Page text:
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Springfield Leader and Press from Springfield, Missouri • 6

Springfield, Missouri
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op 6a Friday, June 21, 1985 pat enjoys the 'hoof and mouth disease' William T. MalonePubllthar Bill SoutherlandEdltor Frank Farmer Editorial Pag Editor Aft The First Amendment to the Constitution Congress shall make no law respecting an establishment of religion or prohibiting the tree exercise thereof; or abridging the freedom of speech or of the press; or the right of the people peacably to assemble, and to petition the government tor a redress of grievances. Tis a privilege to live in the Ozarks it is Interested in power, not "That's strong stuff," I said. "A Democratic candidate for the presidency would kill for that kind of endorsement from the White House." "Then the governor is not going to ask the President to make Buchanan knock off the rhetoric?" "On the contrary. We're trying to find, ways of making Pat keep it up until '88.

We want all his bile to be directed at Cuomo for the next two and a half years." "Suppose Buchanan realizes he's helping the governor and not hurting him. Do you think he'll then knock it off?" "Not Pat He's an ideological slugger, and Cuomo is a (. great target for him. If we planned our campaign to bring the governor along to this stage we couldn't have done it any better. As far as the Democrats are concerned, anyone who gets Pat Buchanan upset has to be one helluva guy." "I can see how delighted you are.

But there is something frightening about an official in the White House fulminat-' ing against a governor just because he doesn't agree with a tax reform plan." "Not to worry. Everyone knows that Pat has a short fuse. The more rage he shows the less people will take him seriously. From our viewpoint he can do no wrong. We're so grateful to him that when Buchanan gets canned for put-tlng his foot in his moutli, we're going to ask him to work for us." Art Buchwald's column of satire normally ap- pears Monday, Wednesday and Friday.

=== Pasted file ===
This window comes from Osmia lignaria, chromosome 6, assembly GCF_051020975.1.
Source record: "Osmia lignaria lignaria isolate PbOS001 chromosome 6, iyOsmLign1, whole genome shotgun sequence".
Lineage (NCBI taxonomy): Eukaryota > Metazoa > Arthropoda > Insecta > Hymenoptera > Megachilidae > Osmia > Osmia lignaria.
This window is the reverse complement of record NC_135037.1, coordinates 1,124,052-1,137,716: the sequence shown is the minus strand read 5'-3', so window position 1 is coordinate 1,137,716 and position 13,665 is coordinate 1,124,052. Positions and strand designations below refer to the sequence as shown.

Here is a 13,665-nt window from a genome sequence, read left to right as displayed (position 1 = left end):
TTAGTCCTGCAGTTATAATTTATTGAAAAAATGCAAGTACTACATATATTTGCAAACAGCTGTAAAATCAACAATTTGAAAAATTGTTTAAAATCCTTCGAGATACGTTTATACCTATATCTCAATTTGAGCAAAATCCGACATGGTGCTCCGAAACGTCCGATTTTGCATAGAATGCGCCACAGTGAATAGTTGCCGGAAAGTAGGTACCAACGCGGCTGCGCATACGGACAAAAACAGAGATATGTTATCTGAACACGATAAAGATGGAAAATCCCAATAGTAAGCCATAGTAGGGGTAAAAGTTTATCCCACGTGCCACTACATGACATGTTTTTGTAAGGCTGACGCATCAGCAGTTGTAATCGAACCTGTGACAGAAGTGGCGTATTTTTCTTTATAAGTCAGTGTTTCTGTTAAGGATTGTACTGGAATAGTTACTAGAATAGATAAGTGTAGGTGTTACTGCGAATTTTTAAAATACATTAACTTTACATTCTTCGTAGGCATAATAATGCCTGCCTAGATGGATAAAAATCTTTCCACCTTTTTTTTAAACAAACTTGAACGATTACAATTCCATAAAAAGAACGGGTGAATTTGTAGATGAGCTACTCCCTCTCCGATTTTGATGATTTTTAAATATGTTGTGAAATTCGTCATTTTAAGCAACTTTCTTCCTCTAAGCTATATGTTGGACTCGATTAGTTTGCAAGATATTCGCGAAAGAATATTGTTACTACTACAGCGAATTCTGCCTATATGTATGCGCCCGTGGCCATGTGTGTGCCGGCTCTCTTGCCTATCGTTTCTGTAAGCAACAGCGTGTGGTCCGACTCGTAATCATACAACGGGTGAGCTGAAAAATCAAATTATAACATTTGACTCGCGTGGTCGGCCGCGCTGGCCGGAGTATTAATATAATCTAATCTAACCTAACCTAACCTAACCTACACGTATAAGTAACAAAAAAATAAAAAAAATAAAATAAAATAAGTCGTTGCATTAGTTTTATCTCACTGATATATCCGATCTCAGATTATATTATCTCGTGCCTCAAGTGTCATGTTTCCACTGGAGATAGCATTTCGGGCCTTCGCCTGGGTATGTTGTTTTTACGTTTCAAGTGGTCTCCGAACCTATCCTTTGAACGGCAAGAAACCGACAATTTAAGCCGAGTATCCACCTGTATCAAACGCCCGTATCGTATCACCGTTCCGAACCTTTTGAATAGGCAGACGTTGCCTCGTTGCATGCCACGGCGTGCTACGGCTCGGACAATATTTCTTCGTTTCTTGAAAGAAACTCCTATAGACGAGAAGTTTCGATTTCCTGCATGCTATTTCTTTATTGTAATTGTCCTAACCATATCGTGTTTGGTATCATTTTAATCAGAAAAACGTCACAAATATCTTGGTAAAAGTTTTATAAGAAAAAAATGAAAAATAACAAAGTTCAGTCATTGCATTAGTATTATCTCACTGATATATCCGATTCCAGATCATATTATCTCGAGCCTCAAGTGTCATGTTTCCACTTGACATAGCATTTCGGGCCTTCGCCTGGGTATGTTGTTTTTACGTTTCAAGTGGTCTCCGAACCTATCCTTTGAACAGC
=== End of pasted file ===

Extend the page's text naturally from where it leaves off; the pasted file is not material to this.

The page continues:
There was joy at 'he "Cuomo in '88" headquarters. Bellweather, one of Cuomo's political advisers, said, "Did you read the papers? Pat Buchanan has called the governor a 'glib, fast-talking lobbyist for a reactionary liberalism that would kill tax reform in Its "Gov. Cuomo's not upset by that?" I said. "He has to pretend he Is. But behind closed doors he's thrilled that Buchanan has selected him as his No.

1 target. Any Democratic candidate would give his eyetooth to be on the receiving end of so much name-calling." "I'm sure Pat isn't doing it just to get Cuomo nominated in 1988," I said. "Maybe yes, maybe no. We're not about to find out what causes Buchanan's temper tantrums. Listen to this from Pat, 'Cuomo's incessant invocations of the poor, the downtrodden, the ill, almost invariably turn up as preambles to budget requests that would augment the power of his own political class the welfare "What are welfare statists?" "I imagine they are people in a state of welfare.

The way we figure it, Buchanan considers Cuomo the President's most formidable enemy when it comes to tax reform. Reagan no longer wants to make state and city taxes deduct- ible. If the governor can rally support to permit people to keep their state and local tax deductions it would be a big defeat for the White HouseThat's why Buchanan is resorting to personal attacks on the governor." "The tax reform bill must mean a lot to Pat." "Frankly, the governor believes Buchanan couldn't care less about tax reform except that ijfjgives the President an opportunity to go out on the stumand maintain he's fighting a lonely battle against Washington. But the White House still needs a real person to attack. So Pat has declared Gov.

Cuomo the Administration's No. 1 Democratic devil. Gary Hart should be so lucky." "It's hard to believe that Buchanan, as smart as he is, would help Cuomo run for President." "AH I know is what I read in the papers," Bellweather said. "Let me read more of Buchanan, 'Your Governor is a statist, instinctively hostile to the idea that the people can manage themselves, instinctively cordial to the aggrandizement of government power. This President is a standing affront to that kind of politician.

Now we approach the wellsprings of Mario Cuomo's seemingly inchoate rage. The dirty little secret of the American Left is that Editorials Two women, two mysteries There is a frightening parallel between the disappearance this week of Jackie Johns of Nixa and the abduction in 1969 of Carol Blades of Nixa. Let's hasten to say we pray Jackie, Johns is found safe and well by the time these words appear. Carol Blades was 20 when she disappeared. She was last seen in a.